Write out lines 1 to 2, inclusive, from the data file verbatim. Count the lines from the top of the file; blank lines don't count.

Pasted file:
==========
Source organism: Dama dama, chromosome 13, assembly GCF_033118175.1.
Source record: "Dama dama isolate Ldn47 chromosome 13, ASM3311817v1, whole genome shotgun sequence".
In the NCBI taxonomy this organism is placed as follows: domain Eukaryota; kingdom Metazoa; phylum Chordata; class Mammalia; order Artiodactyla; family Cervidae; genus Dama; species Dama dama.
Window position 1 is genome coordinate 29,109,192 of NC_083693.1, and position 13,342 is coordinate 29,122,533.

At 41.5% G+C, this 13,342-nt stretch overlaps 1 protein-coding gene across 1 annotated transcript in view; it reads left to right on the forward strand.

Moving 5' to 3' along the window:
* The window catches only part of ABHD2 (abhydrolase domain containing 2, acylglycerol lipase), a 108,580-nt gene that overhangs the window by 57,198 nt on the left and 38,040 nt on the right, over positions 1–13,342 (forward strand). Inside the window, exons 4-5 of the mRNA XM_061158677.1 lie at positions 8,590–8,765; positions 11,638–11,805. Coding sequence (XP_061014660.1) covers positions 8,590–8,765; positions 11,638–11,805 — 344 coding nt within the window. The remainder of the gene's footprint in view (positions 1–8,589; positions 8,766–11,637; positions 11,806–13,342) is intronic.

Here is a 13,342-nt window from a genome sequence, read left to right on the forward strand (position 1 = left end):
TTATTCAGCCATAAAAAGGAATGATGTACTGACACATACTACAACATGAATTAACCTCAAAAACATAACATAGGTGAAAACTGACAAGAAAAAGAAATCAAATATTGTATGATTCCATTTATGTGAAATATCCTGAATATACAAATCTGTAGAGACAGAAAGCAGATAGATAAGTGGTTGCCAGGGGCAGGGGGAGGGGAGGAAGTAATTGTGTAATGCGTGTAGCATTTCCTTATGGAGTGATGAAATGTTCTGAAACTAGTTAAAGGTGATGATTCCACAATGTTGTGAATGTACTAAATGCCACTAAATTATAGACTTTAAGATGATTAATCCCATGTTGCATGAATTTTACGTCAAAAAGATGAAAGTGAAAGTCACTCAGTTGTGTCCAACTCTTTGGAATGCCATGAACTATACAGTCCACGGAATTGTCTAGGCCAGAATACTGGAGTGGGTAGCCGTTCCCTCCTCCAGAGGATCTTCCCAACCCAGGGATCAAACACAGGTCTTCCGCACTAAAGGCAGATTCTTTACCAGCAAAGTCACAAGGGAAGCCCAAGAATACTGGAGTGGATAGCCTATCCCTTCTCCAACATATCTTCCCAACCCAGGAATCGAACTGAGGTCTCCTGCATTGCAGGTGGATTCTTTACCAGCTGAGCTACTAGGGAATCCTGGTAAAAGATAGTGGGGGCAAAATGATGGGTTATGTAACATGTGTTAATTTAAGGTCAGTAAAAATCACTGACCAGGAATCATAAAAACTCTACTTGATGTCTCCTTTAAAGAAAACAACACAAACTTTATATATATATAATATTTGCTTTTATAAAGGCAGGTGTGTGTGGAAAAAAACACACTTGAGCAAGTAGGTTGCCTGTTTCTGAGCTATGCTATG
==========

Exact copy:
Source organism: Dama dama, chromosome 13, assembly GCF_033118175.1.
Source record: "Dama dama isolate Ldn47 chromosome 13, ASM3311817v1, whole genome shotgun sequence".